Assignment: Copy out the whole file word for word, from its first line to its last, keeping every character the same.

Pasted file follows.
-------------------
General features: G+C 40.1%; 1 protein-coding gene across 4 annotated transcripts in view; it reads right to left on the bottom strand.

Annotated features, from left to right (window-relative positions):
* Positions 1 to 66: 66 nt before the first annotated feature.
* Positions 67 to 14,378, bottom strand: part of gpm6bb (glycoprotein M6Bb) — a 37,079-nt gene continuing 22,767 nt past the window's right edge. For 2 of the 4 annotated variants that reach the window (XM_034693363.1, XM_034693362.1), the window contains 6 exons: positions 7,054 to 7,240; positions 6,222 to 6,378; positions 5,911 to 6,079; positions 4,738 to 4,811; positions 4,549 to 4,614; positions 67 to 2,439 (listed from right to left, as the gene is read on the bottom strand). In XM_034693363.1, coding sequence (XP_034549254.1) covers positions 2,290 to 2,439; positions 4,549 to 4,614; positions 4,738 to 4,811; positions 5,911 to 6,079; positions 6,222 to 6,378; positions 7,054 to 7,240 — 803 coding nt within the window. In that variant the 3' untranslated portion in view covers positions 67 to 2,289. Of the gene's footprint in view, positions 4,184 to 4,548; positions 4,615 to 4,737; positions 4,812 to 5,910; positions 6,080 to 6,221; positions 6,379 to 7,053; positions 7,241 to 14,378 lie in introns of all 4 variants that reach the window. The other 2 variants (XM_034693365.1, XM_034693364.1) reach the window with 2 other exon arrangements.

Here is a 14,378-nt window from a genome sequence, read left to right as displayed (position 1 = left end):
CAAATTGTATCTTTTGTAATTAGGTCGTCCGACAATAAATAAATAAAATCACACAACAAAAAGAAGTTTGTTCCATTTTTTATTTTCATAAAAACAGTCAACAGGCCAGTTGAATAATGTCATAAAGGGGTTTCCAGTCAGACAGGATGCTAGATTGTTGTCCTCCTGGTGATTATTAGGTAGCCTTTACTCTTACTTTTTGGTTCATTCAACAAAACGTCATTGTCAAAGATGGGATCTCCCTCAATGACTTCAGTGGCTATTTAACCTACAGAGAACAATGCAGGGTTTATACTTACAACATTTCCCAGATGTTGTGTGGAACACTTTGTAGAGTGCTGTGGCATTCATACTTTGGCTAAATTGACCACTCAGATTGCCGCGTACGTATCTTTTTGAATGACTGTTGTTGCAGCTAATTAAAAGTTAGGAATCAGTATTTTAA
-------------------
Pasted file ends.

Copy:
General features: G+C 40.1%; 1 protein-coding gene across 4 annotated transcripts in view; it reads right to left on the bottom strand.

Annotated features, from left to right (window-relative positions):
* Positions 1 to 66: 66 nt before the first annotated feature.
* Positions 67 to 14,378, bottom strand: part of gpm6bb (glycoprotein M6Bb) — a 37,079-nt gene continuing 22,767 nt past the window's right edge. For 2 of the 4 annotated variants that reach the window (XM_034693363.1, XM_034693362.1), the window contains 6 exons: positions 7,054 to 7,240; positions 6,222 to 6,378; positions 5,911 to 6,079; positions 4,738 to 4,811; positions 4,549 to 4,614; positions 67 to 2,439 (listed from right to left, as the gene is read on the bottom strand). In XM_034693363.1, coding sequence (XP_034549254.1) covers positions 2,290 to 2,439; positions 4,549 to 4,614; positions 4,738 to 4,811; positions 5,911 to 6,079; positions 6,222 to 6,378; positions 7,054 to 7,240 — 803 coding nt within the window. In that variant the 3' untranslated portion in view covers positions 67 to 2,289. Of the gene's footprint in view, positions 4,184 to 4,548; positions 4,615 to 4,737; positions 4,812 to 5,910; positions 6,080 to 6,221; positions 6,379 to 7,053; positions 7,241 to 14,378 lie in introns of all 4 variants that reach the window. The other 2 variants (XM_034693365.1, XM_034693364.1) reach the window with 2 other exon arrangements.

Here is a 14,378-nt window from a genome sequence, read left to right as displayed (position 1 = left end):
CAAATTGTATCTTTTGTAATTAGGTCGTCCGACAATAAATAAATAAAATCACACAACAAAAAGAAGTTTGTTCCATTTTTTATTTTCATAAAAACAGTCAACAGGCCAGTTGAATAATGTCATAAAGGGGTTTCCAGTCAGACAGGATGCTAGATTGTTGTCCTCCTGGTGATTATTAGGTAGCCTTTACTCTTACTTTTTGGTTCATTCAACAAAACGTCATTGTCAAAGATGGGATCTCCCTCAATGACTTCAGTGGCTATTTAACCTACAGAGAACAATGCAGGGTTTATACTTACAACATTTCCCAGATGTTGTGTGGAACACTTTGTAGAGTGCTGTGGCATTCATACTTTGGCTAAATTGACCACTCAGATTGCCGCGTACGTATCTTTTTGAATGACTGTTGTTGCAGCTAATTAAAAGTTAGGAATCAGTATTTTAA